USD/JPY Analysis Dec. 31 2012 – Jan. 4 2013

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Dollar/yen continued to rally and now reached levels last seen over 2 years ago, as the new Japanese government entered office. The pair even broke above the rising channel. The Japanese markets will be closed this week and no indicators are released. So, the outlook is only an updated technical analysis for USD/JPY.

Shinzo Abe returned to the premier’s office and did not lower his tone regarding fighting deflation: the BOJ leaders can either comply or lose their jobs. Where will the rally stop? There are various estimations, ranging from 90 or 100 to a sharp turnaround.

Updates: The Japanese markets remains closed for holidays, and there are no releases scheduled for this week. The yen continues to slump, and has crossed above the 87 line. USD/JPY was trading at 87.05. The yen has improved slightly, as USD/JPY dipped below the 87 line. The pair was trading at 86.80.

USD/JPY daily chart with support and resistance lines on it. Click to enlarge:USD JPY Technical Analysis December 31 2012 January 4 2013

USD/JPY Technical Analysis

$/¥ began the week with securing the 84.20 line (mentioned last week). It then continued higher and reached a 2 year high by crossing the 85.50 line. After peaking at 86.63 the pair fell and closed at 85.93.

Technical lines from top to bottom

We begin from higher ground this time. The ultimate resistance line for now is 90 – a target marked by many analysts and a round number. Below, 89.10 was a peak in the summer of 2010, before the pair began descending.

88 was a swing low in 2010, and later served as resistance.

86.27, which served as resistance, also in 2010 is weakening now. 85.50 is a high peak seen back in early 2011.

84.20 is a more recent swing high, seen in early 2012. This is now critical resistance for any move forward.An initial move above this line in December 2012 turned into a false break. It is followed by 83.34 which capped the pair in April and also beforehand. It switched to support after the surge in December.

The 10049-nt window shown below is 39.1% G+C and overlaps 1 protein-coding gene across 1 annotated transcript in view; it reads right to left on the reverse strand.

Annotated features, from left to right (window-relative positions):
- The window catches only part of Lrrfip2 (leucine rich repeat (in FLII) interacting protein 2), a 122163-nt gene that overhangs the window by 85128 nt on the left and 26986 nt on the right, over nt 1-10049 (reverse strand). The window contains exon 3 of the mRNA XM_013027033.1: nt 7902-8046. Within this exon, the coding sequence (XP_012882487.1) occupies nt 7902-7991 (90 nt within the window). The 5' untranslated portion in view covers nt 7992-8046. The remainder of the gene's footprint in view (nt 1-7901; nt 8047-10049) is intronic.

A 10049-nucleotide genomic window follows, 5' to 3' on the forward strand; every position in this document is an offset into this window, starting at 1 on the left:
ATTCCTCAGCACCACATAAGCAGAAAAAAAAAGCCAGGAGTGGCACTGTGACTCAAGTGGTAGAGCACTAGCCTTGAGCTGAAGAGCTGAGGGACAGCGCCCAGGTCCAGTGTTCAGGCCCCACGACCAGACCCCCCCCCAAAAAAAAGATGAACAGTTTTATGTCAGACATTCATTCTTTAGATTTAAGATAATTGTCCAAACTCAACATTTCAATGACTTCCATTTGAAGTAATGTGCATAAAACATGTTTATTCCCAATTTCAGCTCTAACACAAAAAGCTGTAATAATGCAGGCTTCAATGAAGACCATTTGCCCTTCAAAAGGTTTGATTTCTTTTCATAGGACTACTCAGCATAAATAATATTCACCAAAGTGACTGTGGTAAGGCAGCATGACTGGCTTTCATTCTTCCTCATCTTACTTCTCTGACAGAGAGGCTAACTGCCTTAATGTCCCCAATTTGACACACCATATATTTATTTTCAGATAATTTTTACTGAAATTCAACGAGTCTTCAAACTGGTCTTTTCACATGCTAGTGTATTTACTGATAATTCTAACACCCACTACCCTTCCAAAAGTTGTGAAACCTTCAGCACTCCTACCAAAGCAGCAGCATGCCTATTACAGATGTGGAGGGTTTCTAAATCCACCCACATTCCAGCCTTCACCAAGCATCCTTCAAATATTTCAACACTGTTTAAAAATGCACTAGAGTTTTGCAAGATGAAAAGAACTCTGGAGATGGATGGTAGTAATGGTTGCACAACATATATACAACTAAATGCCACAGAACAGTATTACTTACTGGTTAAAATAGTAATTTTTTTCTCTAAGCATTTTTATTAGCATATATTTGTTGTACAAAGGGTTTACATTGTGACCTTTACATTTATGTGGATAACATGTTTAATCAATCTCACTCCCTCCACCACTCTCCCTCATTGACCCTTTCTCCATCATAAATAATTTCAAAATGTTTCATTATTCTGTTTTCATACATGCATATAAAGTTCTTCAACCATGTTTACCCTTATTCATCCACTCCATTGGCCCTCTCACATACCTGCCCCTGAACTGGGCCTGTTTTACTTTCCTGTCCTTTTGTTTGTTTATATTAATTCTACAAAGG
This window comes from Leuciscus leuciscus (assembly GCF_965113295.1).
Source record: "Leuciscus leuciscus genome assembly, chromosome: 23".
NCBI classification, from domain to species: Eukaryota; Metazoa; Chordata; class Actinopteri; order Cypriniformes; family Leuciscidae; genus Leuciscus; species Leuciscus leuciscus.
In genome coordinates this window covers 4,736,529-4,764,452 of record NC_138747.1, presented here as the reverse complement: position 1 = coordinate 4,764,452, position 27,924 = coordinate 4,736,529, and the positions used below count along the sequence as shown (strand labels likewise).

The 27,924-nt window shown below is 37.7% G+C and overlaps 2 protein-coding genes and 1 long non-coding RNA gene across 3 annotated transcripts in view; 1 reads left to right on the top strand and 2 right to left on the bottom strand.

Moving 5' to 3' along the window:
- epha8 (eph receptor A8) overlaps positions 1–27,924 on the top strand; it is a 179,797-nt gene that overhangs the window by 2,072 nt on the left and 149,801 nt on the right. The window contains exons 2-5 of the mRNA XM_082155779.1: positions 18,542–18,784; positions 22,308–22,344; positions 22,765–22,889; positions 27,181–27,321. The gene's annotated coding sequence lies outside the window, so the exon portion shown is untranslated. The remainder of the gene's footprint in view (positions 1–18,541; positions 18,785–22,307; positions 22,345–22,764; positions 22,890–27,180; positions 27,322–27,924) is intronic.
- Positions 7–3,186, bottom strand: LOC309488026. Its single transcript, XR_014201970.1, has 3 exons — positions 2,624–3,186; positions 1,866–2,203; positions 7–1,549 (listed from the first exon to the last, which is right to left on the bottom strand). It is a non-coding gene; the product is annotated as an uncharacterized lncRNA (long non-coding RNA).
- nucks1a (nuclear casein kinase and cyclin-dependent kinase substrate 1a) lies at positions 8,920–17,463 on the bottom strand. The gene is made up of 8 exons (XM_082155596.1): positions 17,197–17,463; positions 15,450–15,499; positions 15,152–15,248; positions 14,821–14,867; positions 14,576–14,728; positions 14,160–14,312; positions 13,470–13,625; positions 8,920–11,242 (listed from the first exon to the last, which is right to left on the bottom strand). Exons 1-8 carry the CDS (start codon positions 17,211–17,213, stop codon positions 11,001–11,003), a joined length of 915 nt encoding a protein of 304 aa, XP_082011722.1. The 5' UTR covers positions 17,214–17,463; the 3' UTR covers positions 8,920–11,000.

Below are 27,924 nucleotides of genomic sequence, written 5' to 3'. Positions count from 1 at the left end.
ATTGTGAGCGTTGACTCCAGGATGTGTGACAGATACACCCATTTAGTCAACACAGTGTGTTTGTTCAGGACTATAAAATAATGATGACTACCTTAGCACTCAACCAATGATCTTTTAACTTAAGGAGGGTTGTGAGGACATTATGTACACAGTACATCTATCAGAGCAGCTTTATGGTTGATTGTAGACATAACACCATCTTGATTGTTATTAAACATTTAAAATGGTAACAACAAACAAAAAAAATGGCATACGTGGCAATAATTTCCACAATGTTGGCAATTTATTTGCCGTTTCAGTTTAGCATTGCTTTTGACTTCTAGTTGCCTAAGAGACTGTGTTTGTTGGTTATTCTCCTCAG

82.87 is a veteran line – that’s where the BOJ intervened for the first time back in 2010. The line also capped the pair during November and December 2012.

81.80 capped the pair in April, and is the level of the “shoulders” in the upwards thrust seen at the time. It worked perfectly well as support in December 2012. 81.43 is stronger after serving as resistance for a recovery attempt back in 2011, and capped a move higher in November 2011.

80.70 worked as resistance back in June and in a stronger manner in October. It turns into support now. The round number of 80 is psychologically important, even though it was crossed several times in recent months.

79.70 was a cap was seen in June 2012. It proved its strength as resistance once again in July 2012 and proved critical before the downfall in August 2012. It strengthens again after capping the pair during November 2012.. 79.05 capped the pair in September 2012 and similar levels were seen in the past. Despite being temporarily overrun, the line still matters, especially after working as support in November 2012.

Channel Broken to the Upside

As the chart shows in the black lines, the pair is trading in an uptrend channel since early October. Once again, this channel wasn’t enough for the pair, and it broke even higher. Could we see a mean reversion?

Another Recent Technical View:  USD/JPY Advance Stalls around Key Resistance – by James Chen.

I turn from bullish to neutral on USD/JPY.

With uncertainty about the US going over the cliff or the quality of a temporary deal, the safe haven yen could enjoy some flows, despite the tough tone from Tokyo.

Further reading:

Get the 5 most predictable currency pairs

About Author

Yohay Elam – Founder, Writer and Editor I have been into forex trading for over 5 years, and I share the experience that I have and the knowledge that I’ve accumulated. After taking a short course about forex. Like many forex traders, I’ve earned the significant share of my knowledge the hard way. Macroeconomics, the impact of news on the ever-moving currency markets and trading psychology have always fascinated me. Before founding Forex Crunch, I’ve worked as a programmer in various hi-tech companies. I have a B. Sc. in Computer Science from Ben Gurion University. Given this background, forex software has a relatively bigger share in the posts.